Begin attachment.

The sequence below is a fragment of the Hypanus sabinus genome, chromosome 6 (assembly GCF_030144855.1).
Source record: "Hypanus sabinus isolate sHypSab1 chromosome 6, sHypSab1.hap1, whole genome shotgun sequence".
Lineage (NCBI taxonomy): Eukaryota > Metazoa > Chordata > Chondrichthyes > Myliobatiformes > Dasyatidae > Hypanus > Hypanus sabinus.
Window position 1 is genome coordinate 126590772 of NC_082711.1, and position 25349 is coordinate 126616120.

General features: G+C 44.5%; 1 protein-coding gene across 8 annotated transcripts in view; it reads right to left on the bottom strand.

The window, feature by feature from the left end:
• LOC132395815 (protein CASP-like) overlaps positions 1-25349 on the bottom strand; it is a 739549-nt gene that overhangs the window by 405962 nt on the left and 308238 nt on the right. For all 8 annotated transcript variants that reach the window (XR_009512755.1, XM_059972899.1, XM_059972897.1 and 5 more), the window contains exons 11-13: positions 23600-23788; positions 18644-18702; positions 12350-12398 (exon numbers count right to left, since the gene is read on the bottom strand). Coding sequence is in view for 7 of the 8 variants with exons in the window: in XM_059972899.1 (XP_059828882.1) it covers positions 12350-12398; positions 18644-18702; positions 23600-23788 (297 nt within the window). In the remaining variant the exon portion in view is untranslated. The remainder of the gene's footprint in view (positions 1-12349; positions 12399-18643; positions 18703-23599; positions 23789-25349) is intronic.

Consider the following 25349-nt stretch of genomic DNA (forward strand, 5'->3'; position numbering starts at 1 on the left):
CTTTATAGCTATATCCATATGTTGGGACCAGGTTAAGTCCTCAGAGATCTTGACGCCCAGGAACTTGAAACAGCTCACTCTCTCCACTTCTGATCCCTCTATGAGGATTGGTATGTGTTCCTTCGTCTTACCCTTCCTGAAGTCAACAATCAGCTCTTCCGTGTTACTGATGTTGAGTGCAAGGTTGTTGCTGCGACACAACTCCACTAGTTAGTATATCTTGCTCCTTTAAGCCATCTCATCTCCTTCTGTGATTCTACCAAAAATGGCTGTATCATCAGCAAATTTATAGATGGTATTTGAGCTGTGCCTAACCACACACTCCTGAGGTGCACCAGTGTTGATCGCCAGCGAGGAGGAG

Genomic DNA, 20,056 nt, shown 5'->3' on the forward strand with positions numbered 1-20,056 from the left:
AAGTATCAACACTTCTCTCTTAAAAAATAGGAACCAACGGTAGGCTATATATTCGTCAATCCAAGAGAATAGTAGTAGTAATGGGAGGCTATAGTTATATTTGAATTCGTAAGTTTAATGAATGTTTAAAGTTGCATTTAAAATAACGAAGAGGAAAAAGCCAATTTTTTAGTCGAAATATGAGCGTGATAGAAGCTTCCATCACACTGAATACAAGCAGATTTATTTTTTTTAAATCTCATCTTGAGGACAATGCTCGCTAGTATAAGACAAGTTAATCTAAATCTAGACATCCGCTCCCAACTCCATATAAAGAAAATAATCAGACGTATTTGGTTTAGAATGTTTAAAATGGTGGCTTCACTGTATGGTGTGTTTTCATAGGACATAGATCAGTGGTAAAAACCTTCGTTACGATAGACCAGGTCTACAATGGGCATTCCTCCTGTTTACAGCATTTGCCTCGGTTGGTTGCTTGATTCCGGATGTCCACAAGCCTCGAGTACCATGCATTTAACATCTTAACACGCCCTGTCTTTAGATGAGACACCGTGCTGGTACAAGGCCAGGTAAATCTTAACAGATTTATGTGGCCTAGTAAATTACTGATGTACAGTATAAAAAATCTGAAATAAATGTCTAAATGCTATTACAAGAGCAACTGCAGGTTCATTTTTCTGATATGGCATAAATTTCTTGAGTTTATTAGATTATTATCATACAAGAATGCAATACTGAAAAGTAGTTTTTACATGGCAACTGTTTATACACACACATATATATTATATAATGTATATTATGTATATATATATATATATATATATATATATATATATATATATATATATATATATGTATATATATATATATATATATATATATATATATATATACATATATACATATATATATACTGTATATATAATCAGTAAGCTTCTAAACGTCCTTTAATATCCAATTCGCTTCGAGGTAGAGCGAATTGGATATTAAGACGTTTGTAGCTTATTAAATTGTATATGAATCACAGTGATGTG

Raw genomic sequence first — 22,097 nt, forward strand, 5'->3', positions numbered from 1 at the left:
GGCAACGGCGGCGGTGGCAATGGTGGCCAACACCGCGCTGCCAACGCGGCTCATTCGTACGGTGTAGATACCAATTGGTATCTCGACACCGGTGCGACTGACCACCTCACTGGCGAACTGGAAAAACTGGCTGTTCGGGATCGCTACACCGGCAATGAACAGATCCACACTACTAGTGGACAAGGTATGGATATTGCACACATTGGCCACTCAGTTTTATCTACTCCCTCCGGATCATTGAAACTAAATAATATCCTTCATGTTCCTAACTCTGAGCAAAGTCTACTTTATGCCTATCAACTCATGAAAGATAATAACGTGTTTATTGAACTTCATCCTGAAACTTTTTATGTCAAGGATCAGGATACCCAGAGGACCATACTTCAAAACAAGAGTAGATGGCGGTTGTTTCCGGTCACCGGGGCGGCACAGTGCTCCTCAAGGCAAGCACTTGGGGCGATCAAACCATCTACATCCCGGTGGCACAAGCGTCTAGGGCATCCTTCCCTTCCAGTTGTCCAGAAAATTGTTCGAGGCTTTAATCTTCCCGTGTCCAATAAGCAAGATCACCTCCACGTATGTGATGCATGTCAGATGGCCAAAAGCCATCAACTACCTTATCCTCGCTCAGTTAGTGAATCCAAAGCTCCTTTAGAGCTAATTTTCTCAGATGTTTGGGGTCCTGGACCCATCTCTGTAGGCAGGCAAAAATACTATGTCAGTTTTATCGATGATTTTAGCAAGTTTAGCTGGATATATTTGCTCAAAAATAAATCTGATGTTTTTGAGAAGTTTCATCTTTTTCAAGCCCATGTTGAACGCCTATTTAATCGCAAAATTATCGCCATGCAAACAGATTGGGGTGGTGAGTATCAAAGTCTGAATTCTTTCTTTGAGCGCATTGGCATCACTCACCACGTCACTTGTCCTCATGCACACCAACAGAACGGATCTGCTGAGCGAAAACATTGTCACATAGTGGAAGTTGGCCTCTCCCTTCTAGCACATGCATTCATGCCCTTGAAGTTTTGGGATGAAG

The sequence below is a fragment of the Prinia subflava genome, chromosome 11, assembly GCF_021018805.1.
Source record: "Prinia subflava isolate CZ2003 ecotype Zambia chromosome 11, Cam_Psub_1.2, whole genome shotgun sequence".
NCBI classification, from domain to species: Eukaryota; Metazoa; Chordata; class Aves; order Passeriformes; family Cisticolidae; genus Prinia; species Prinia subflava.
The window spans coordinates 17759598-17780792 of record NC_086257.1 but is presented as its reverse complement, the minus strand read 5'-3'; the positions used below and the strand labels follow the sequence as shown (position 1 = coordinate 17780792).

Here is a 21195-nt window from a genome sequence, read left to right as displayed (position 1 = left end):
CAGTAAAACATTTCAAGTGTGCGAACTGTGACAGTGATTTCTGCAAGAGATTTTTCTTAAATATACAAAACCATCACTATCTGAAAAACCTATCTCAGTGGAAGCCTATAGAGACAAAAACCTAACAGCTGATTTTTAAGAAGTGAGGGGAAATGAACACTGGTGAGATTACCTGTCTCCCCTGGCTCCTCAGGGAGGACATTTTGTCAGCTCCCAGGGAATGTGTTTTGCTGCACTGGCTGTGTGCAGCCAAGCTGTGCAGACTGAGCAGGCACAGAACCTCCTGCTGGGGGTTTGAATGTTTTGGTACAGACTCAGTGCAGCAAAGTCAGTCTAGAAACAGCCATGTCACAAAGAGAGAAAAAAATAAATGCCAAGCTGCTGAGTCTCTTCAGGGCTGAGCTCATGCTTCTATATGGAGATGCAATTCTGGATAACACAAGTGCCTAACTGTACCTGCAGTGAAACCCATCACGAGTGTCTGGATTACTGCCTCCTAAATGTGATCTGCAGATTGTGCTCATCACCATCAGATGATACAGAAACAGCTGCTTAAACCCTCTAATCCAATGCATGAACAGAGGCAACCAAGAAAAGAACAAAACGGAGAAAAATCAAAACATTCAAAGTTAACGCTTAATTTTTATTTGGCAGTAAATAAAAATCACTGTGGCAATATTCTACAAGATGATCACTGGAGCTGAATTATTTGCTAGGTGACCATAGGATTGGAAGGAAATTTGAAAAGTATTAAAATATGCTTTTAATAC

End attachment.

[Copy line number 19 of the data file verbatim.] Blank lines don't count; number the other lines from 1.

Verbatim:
CAGTAAAACATTTCAAGTGTGCGAACTGTGACAGTGATTTCTGCAAGAGATTTTTCTTAAATATACAAAACCATCACTATCTGAAAAACCTATCTCAGTGGAAGCCTATAGAGACAAAAACCTAACAGCTGATTTTTAAGAAGTGAGGGGAAATGAACACTGGTGAGATTACCTGTCTCCCCTGGCTCCTCAGGGAGGACATTTTGTCAGCTCCCAGGGAATGTGTTTTGCTGCACTGGCTGTGTGCAGCCAAGCTGTGCAGACTGAGCAGGCACAGAACCTCCTGCTGGGGGTTTGAATGTTTTGGTACAGACTCAGTGCAGCAAAGTCAGTCTAGAAACAGCCATGTCACAAAGAGAGAAAAAAATAAATGCCAAGCTGCTGAGTCTCTTCAGGGCTGAGCTCATGCTTCTATATGGAGATGCAATTCTGGATAACACAAGTGCCTAACTGTACCTGCAGTGAAACCCATCACGAGTGTCTGGATTACTGCCTCCTAAATGTGATCTGCAGATTGTGCTCATCACCATCAGATGATACAGAAACAGCTGCTTAAACCCTCTAATCCAATGCATGAACAGAGGCAACCAAGAAAAGAACAAAACGGAGAAAAATCAAAACATTCAAAGTTAACGCTTAATTTTTATTTGGCAGTAAATAAAAATCACTGTGGCAATATTCTACAAGATGATCACTGGAGCTGAATTATTTGCTAGGTGACCATAGGATTGGAAGGAAATTTGAAAAGTATTAAAATATGCTTTTAATAC